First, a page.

Walking the Beat
I imagine it's like this with city police as they walk their beat: Check the beauty parlor window to see if Dan is hassling Doreen. See if the Thompson kids are in the alley. Touch the grip of the pistol. Listen for the poker game on the second floor of the hardware store. Note the out-of-state license at the parking meter. Adjust the squelch. Sure, the whole time you're sniffing for donuts, but your routine is what gets your job done and keeps you out of trouble.
What's true for beat cops in the city is also true for sailors. It's the habits of seamanship—the things you check constantly, or have checked constantly for so long that awareness of them is almost subconscious—that are the most important elements of a safe and happy life afloat. These habits are born of a constant, low-grade paranoia that comes from having met Murphy many times. It's not always visible to the casual observer, except maybe as a kind of restlessness.
While the casual observer may simply be enjoying the day, with the water hissing by and the sun sparkling, our closet paranoiac is quietly walking the beat—noticing the sheet tension and lead position, thinking about what ports and hatches are open, listening for sounds that are right and sounds that are wrong, watching the weather, coiling, cleaning, restowing, always planning the next move, and planning what to do if that move doesn't work out. If the engine is running, she's checking the gauges all the time, and in case a gauge is wrong, she's looking over the transom every few minutes to make sure cooling water is issuing forth. If the going is boisterous, he's lifting the bilge covers for a look once in a while, and making sure things are stowed right, so they won't come flying across the cabin. She's checking the gas valves, the head seacock. He's making sure the heavy-air jib is on top of the pile, that the boathook is lashed securely, that the Lifesling can be deployed without a snarl, that no one's sitting to leeward of the traveler car...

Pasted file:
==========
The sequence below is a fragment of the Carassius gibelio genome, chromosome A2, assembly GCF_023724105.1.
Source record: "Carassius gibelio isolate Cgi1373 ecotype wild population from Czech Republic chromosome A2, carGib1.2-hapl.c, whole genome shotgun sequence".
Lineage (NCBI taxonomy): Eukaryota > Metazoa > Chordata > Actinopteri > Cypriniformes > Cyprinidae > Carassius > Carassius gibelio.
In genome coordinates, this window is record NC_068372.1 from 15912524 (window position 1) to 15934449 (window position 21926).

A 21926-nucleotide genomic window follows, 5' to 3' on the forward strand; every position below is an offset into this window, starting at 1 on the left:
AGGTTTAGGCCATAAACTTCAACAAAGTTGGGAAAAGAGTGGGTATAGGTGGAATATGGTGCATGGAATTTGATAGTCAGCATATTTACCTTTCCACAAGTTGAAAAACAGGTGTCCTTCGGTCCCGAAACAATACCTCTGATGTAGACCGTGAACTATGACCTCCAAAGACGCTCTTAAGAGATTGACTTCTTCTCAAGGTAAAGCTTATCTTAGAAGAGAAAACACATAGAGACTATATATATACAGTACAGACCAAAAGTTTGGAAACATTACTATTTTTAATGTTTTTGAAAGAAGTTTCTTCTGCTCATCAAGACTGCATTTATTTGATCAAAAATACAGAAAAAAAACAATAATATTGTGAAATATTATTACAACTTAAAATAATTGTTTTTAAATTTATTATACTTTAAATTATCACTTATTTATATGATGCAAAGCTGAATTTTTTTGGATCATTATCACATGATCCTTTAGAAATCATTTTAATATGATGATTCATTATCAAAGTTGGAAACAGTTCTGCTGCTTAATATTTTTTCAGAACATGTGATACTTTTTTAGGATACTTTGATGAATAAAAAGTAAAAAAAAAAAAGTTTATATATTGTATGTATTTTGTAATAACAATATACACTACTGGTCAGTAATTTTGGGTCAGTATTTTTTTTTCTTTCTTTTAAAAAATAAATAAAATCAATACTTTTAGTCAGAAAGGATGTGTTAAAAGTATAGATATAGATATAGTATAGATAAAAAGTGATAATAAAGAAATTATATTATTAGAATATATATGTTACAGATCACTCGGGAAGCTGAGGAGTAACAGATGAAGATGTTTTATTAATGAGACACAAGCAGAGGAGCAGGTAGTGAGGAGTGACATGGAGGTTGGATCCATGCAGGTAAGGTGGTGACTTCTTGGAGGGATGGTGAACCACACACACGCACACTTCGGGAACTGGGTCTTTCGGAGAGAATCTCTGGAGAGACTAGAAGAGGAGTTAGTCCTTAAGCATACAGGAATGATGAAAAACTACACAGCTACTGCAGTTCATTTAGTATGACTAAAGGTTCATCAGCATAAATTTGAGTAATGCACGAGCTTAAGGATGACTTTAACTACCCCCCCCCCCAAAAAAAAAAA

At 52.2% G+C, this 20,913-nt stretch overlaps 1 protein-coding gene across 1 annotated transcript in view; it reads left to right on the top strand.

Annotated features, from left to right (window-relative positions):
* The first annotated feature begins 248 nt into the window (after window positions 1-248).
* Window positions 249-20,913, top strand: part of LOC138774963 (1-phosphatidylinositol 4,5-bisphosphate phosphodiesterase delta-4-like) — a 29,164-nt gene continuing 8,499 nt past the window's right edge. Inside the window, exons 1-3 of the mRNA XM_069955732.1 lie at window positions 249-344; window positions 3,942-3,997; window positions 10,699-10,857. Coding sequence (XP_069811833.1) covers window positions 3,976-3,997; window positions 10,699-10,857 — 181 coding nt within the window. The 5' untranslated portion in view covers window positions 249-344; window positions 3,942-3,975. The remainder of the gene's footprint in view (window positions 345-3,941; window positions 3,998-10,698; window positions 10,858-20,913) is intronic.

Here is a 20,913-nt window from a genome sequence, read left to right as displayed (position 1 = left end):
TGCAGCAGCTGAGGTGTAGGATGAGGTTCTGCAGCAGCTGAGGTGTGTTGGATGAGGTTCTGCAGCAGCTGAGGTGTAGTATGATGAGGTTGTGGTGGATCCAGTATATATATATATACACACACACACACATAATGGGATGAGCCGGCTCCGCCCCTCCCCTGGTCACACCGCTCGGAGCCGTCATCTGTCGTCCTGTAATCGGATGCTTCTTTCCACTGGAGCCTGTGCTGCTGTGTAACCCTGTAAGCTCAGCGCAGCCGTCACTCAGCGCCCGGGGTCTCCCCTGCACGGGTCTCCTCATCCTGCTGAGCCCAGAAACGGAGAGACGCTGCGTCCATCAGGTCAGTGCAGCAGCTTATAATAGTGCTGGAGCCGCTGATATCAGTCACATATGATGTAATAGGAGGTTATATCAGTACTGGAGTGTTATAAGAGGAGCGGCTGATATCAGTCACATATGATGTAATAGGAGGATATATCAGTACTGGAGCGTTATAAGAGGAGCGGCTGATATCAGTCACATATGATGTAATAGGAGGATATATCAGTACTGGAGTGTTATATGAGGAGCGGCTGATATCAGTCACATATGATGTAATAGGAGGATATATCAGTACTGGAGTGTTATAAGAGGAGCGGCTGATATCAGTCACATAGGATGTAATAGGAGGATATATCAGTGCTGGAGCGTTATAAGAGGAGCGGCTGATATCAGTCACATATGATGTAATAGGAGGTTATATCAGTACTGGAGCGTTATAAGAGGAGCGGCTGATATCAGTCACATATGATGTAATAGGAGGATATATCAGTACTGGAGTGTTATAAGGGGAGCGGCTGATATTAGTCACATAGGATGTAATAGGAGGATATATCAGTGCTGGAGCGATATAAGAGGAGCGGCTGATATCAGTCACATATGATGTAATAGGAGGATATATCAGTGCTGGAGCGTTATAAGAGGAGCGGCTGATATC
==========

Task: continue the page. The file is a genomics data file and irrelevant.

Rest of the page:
In the August 15th issue, a reader asks the PS Advisor a series of questions about battery charging, and I'm once again reminded of how unapproachable, if not arcane, some of the systems on boats can be. In this case it's a problem of understanding, then choosing among, a big array of smart chargers and regulators, dual-output alternators, high-output alternators, doubled alternators, battery combiners and isolators, Eliminators, smart inverters, dumb inverters, extroverted inverters, and any conceivable combination of all the above. Cripes.
Some of these pieces of gear are complex, some aren't. The real trouble is that they not only vary in use and efficiency, but overlap each other in their capabilities. The boatowner is presented too complex a mix of options, not even including how the stuff is made, mounted, and maintained. And few of those items are fixable on board.
Nigel Calder, as usual, can illuminate the field clearly, and there are specialists who will think through things with owners and install the gear. (In the PS Advisor we quote from the website of electrical systems expert Peter Kennedy, in Annapolis.)
For me, the old beat is too ingrained. I actually prefer the hassle of paying attention to the charge indicator every time I go by the panel. It's a reflex now, like glancing in the rear-view mirror. And that simple red isolator switch—I'd miss exercising it manually, even considering all the terror it caused me when I was a kid and I was threatened with summary execution if I turned it the wrong way and fried the diodes. And all those requests: "Honey, can you turn the switch to BOTH?" What would we talk about? What would become of all the ancient red-switch rituals?
As a sage whose name escapes me said, "Man makes the habits, and habits make the man." It goes double for cops and sailors.